May 2011 Archives

Questions To Ask Collaborative Divorce Attorney

May 26, 2011, by

Potential Client: Good morning, my wife who lives in the San Francisco Bay Area has decided she wants a divorce and has retained an attorney. I received a letter from the attorney stating that my wife is interested in the Collaborative Divorce model and that to use that model I would have to retain a Collaborative Attorney also. But I have done some investigation and have several questions, the first of which is, where is the "zealous advocacy" in the Collaborative Process?

Me: If you are looking for a process where the attorney uses any and all means to achieve the best possible outcome for you at the expense of your wife and family then Collaborative is probably not for you. A Collaborative attorney understands that you have important needs and interests and the goal of the process is to meet those needs and interests, but at the same time other family members have needs and interests too. Participants in the Collaborative process must care not only about the outcome for them, but also the outcome for their spouse and children. Advocacy in the Collaborative model is about making sure you are heard and understood, and helping you ensure that your most important needs and interests are met, and helping you and your wife craft a durable, mutually agreeable long-term agreement that works for both.

Potential Client: Well, what kinds of strategies and tactics are used to wear down the other party and/or to stall the process so they give in and I maximize my gain in the process.

Me: It appears that you did not hear what I just said. And to succeed in the Collaborative Process it is important that one be able to listen and really hear what is said. This process requires a certain amount of wisdom and emotional intelligence and frankly, there are some folks who are not ready to participate in a process of this type.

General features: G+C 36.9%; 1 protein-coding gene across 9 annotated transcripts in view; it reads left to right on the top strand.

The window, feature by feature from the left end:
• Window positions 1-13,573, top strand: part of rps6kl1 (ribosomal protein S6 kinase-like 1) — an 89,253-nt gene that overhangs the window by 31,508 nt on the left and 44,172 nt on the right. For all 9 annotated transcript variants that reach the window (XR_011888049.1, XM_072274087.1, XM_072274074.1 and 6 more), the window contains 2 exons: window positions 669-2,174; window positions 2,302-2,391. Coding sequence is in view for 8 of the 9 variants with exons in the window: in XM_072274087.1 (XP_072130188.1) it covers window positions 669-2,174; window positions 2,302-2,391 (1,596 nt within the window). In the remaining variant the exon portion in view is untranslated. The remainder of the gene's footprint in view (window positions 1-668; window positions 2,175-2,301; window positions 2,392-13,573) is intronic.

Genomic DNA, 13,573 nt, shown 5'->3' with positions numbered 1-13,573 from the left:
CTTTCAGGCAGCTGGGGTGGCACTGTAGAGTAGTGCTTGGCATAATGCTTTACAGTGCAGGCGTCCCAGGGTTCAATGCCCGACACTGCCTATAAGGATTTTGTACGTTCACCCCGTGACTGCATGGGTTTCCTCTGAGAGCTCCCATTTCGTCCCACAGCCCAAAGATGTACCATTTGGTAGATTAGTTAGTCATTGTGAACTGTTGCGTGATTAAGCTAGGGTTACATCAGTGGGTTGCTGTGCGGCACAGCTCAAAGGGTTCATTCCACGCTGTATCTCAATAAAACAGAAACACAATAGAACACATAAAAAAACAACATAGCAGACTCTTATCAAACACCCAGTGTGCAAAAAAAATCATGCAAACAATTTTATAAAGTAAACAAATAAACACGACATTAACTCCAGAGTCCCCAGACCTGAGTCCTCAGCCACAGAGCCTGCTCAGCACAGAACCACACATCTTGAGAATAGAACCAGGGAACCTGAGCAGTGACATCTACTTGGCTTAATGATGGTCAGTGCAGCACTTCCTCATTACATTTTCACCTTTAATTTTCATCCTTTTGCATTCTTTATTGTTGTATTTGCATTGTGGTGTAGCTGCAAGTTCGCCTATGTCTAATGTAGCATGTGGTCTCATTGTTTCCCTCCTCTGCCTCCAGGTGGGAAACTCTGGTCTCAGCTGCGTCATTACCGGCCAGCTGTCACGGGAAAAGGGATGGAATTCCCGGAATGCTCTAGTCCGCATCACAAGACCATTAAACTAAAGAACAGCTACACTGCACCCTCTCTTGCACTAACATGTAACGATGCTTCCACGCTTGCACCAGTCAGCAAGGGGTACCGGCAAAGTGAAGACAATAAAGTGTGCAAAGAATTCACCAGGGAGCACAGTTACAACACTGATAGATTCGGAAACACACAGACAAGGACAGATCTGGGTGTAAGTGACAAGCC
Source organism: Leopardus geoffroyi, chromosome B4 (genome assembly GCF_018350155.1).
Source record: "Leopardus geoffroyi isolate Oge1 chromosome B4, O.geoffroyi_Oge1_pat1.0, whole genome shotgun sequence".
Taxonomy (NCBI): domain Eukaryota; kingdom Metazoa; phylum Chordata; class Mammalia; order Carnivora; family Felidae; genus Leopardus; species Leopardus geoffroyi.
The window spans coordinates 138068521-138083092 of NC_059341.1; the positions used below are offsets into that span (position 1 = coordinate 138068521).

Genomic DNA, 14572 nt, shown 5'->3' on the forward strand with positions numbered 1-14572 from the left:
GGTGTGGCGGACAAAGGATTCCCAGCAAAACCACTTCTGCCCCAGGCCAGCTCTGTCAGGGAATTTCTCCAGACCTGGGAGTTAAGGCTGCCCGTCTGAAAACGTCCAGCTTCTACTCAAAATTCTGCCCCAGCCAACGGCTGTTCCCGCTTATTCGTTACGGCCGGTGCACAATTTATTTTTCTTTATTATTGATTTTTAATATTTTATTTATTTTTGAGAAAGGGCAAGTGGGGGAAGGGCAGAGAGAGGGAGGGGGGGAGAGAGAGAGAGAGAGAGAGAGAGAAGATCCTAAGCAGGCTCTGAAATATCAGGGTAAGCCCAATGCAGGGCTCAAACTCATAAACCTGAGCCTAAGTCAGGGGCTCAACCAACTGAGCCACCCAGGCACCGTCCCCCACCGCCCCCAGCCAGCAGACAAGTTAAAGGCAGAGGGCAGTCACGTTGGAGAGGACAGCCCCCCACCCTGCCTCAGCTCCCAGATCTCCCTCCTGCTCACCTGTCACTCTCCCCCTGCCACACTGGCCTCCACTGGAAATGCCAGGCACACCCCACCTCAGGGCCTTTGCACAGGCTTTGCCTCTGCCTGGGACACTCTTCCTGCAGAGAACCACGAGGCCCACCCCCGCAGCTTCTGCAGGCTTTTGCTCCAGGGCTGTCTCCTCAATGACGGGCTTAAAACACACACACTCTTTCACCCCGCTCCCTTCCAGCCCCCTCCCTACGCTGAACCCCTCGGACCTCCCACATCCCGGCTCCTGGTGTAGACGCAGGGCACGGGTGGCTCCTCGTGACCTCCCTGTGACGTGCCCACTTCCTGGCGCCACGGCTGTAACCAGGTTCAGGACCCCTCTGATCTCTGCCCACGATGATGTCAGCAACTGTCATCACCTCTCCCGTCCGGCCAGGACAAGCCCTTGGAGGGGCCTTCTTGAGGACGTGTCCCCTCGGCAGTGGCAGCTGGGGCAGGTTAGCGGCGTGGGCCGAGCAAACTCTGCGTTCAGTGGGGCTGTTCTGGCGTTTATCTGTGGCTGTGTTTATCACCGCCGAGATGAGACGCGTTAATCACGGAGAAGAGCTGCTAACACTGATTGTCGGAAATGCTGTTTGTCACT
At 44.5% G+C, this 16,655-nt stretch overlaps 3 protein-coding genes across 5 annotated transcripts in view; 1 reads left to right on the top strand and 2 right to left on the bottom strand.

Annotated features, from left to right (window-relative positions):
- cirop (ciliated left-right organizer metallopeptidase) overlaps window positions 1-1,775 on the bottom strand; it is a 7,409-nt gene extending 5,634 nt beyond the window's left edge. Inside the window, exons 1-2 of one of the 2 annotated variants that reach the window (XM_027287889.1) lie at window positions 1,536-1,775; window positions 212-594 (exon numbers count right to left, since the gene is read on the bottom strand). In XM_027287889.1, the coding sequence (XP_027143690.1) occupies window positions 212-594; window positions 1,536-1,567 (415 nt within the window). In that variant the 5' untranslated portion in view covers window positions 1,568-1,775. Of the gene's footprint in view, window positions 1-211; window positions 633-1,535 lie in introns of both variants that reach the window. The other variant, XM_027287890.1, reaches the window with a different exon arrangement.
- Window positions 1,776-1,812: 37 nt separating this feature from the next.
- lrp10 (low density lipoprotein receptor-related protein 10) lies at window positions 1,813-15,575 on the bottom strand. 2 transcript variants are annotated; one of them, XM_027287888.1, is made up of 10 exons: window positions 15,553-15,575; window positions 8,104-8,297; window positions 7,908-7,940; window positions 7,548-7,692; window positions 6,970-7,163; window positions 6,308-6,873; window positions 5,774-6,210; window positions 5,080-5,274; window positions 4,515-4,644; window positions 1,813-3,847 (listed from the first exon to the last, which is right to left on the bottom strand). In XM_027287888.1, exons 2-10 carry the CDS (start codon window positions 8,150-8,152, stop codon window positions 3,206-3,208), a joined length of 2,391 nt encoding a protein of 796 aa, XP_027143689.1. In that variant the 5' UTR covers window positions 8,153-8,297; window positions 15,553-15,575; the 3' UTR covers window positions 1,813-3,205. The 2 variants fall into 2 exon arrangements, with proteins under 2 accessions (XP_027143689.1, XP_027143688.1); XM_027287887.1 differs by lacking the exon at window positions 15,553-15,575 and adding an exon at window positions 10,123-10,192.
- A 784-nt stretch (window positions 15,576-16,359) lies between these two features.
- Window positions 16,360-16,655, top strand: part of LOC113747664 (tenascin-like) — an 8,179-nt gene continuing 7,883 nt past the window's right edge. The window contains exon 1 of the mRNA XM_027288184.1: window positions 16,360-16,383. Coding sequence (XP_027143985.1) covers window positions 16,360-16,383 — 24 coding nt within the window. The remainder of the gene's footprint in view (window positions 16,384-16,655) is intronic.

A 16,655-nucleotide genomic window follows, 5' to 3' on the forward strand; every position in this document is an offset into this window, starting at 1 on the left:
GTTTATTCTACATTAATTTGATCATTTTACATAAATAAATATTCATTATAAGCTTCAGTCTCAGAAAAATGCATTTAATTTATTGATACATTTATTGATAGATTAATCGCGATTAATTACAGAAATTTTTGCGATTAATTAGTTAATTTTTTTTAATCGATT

Birth Parents Rights vs. Adoptive Parents Rights

May 19, 2011, by

Hallelujah! Sometimes courts get it right and the Baby Vanessa case is one of those cases. This is hopefully the end of a three year custody battle over a two-year-old girl that involved the rights of adoptive parents, fathers' rights and the best interest of the child. Vanessa's birth mother, Andrea Conley, placed Vanessa for adoption with Stacey Doss without the knowledge or consent of the infant's father, Benjamin Mills, in violation of his parental rights.

Conley and Mills had a long and problematic relationship that produced two other daughters who live with Mills' mother, their foster parent. All of Mills four children live in foster care. Mills, who has multiple domestic violence convictions, assaulted Conley before Vanessa's birth. Prior to the birth of Vanessa, Mills was arrested for beating, strangling and dragging Conley by the hair while she held one of their other children. Mills had been jailed in the past for domestic violence and child endangerment. Conley, for what appears to be good reason, did not want Mills to know about Vanessa and supported Vanessa's adoption by Doss throughout the process.

And this has been a lengthy complicated legal process involving not simply a contest between the biological and adoptive parent, but jurisdictional issues between the state of Ohio where Mills lives and California where Doss lives. Doss, a self-employed single parent paid for all of her legal costs whereas taxpayers in both California and Ohio are footing the bill for Mills' legal costs.